Creamy Eggplant Puree (Hünkar Beğendi)

This is my take on  Hünkar, which  is traditionally prepared with sheep’s milk butter; but I find that this olive oil variation can be equally sumptuous. Cheese plays a very important role in my version and can alter the taste dramatically: Gruyere and cheddar make a richly sweet dish, but smoked cheddar or provolone combined with Feta adds a spicier note.

 

 

An Ottoman Sultan, a French Princess…and Hünkar Beğendi – all the necessary ingredients for romance, intrigue, and culinary invention.  According to legend this rich and creamy eggplant puree was created in the 18th century by one of the Sultan’s cooks.  The occasion was a dinner given in honor of a French Princess visiting the palace of the Ottoman ruler in Istanbul. The French were known for their love of vegetable purees, so the cook paid homage to the Princess by presenting an Oriental version, using the Empire’s most admired vegetable.  The dish was a great success.  We know less about the Sultan’s pursuit of the Princess…

 

In Turkey and in Greece hünkar traditionally accompanies a tomato lamb or beef stew. I love it on its own, or topped with my  Basic Tomato Sauce. You can also serve it with braised kale or other hearty greens. Hünkar makes a great appetizer: serve it with toasted pita triangles to scoop-up the creamy puree or spread it on toasted, garlic-rubbed multi-grain bread.

 

Adapted from my Mediterranean Vegetarian Feasts

 

 

Serves 4 as a main dish, or 8-10 as an appetizer (more…)

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The Green, Winter Greek Salad

Inspired from the traditional Lesbos winter salad as I adapted it from the recipe in my book The Foods of the Greek Islands.   Greek Salad is seasonal here; in the summer tomatoes are its basic ingredient but in the winter it is definitely green.

 

 

Greek Salad is seasonal here; in the summer tomatoes are its basic ingredient, but in the winter it is definitely green.  From the first October rains up until the end of April, the greengrocers of Mytilini, the capital of Lesbos, used to sell each head of romaine lettuce tied together with two or three sprigs of borage (often with its little blue flowers), two or three scallions, several sprigs of peppery arugula, four or five sprigs of dill or fennel fronds, a few sprigs of peppery wild cress and either fresh mint or a little wild celery. Once home, these essential ingredients for the local green winter salad are thinly sliced and tossed with a simple vinaigrette.

It’s important to cut the greens at the last moment and to slice them very thin. If they are coarsely cut, the salad will taste different.

 

 

Makes 4 servings (more…)

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Butternut Squash Soup with Yogurt

This is the soup I make often varying the ingredients slightly –with more onion or leek, sometimes adding chopped, dried mushrooms instead of the chicken broth. The topping also may vary; once I made a kind of caper-scallion-chard pesto instead of the fried peas.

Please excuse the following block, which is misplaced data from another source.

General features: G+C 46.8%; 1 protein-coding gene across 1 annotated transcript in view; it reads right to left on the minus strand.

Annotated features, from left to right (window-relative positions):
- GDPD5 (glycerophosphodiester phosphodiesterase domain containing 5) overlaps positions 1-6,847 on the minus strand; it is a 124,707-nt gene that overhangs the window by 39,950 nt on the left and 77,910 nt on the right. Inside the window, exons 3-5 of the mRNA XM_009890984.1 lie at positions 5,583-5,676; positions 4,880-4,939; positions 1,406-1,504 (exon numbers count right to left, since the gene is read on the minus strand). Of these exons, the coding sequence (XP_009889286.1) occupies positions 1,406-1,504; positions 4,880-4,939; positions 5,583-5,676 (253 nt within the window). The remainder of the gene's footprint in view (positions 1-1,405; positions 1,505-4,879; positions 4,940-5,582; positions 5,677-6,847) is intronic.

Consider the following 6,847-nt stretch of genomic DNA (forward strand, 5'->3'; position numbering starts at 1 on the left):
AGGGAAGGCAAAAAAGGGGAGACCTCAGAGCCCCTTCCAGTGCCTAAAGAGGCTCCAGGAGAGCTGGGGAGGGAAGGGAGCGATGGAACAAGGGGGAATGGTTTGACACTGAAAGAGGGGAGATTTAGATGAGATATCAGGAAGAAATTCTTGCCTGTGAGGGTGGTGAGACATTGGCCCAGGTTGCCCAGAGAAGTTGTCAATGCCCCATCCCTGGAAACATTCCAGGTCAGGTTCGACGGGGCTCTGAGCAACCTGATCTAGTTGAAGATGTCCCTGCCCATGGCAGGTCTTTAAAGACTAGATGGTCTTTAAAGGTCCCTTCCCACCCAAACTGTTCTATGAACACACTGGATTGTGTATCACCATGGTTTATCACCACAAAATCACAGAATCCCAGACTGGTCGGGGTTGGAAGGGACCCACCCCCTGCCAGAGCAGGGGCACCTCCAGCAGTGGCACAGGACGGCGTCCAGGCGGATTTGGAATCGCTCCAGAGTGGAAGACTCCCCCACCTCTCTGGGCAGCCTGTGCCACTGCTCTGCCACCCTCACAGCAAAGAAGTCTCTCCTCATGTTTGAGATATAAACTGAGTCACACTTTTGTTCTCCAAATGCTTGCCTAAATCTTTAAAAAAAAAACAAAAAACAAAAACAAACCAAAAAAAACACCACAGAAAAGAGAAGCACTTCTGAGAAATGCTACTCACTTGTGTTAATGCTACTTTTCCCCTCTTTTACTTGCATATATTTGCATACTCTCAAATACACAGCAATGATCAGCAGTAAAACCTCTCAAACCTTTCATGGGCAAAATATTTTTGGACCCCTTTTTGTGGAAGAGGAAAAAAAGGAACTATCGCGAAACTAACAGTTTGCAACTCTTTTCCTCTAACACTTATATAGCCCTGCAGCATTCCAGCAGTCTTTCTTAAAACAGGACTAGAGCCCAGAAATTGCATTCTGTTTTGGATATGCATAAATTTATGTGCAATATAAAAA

Just toasted pine nuts with chopped cilantro are also a fine, simpler topping for this comforting winter soup.

 

Serves 6-8  (more…)

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Braised Green Beans and Potatoes in Tomato Sauce (Fassolakia Ladera)

Stringless green beans became widely available in Greece only in the last few years. As far back as I can remember, before we could cook this very popular summer dish we had to slave for hours trimming each one of the flattish beans – a kind of runner bean – that we cooked.

My mother often added sliced zucchini (see variation) when she wanted to save time, trimming fewer runner beans but still making enough food for all four of us. Fassolakia ladera, made with any kind of green beans, even with frozen ones, is an amazing dish! The potatoes take on a wonderful flavor cooked together with the beans in a rich tomato sauce, and I can’t resist eating them while still warm.

Sprinkle with the reserved parsley and serve warm or at room temperature, if you can wait, with crusty bread and Feta cheese.

 

Serves 4-6  (more…)

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Oven-roasted Summer Vegetables, Briami

We often roast the vegetables in the wood-fired oven and they become even more delicious and smoky. But even in the conventional oven, with the addition of some pimenton –the Spanish smoked pepper– if you like, this is a glorious and extremely easy dish to make.

When we were kids, before we had an electric stove with an oven, my mother used to get to our neighborhood’s bakery a pan of mixed vegetables well-doused in olive oil and sprinkled with oregano and other herbs. It was roasted in the communal oven, after the breads were baked, and we collected it just before lunch. Especially practical on summer days when we went swimming, as the baker was left to cook our lunch!

Serve it either warm or at room temperature, preferably with the addition of feta cheese, and fresh, crusty bread! These days we may just roast eggplants and peppers, omitting the potatoes if we want to serve the vegetables with rice or bulgur (see the Variation).

 

(more…)

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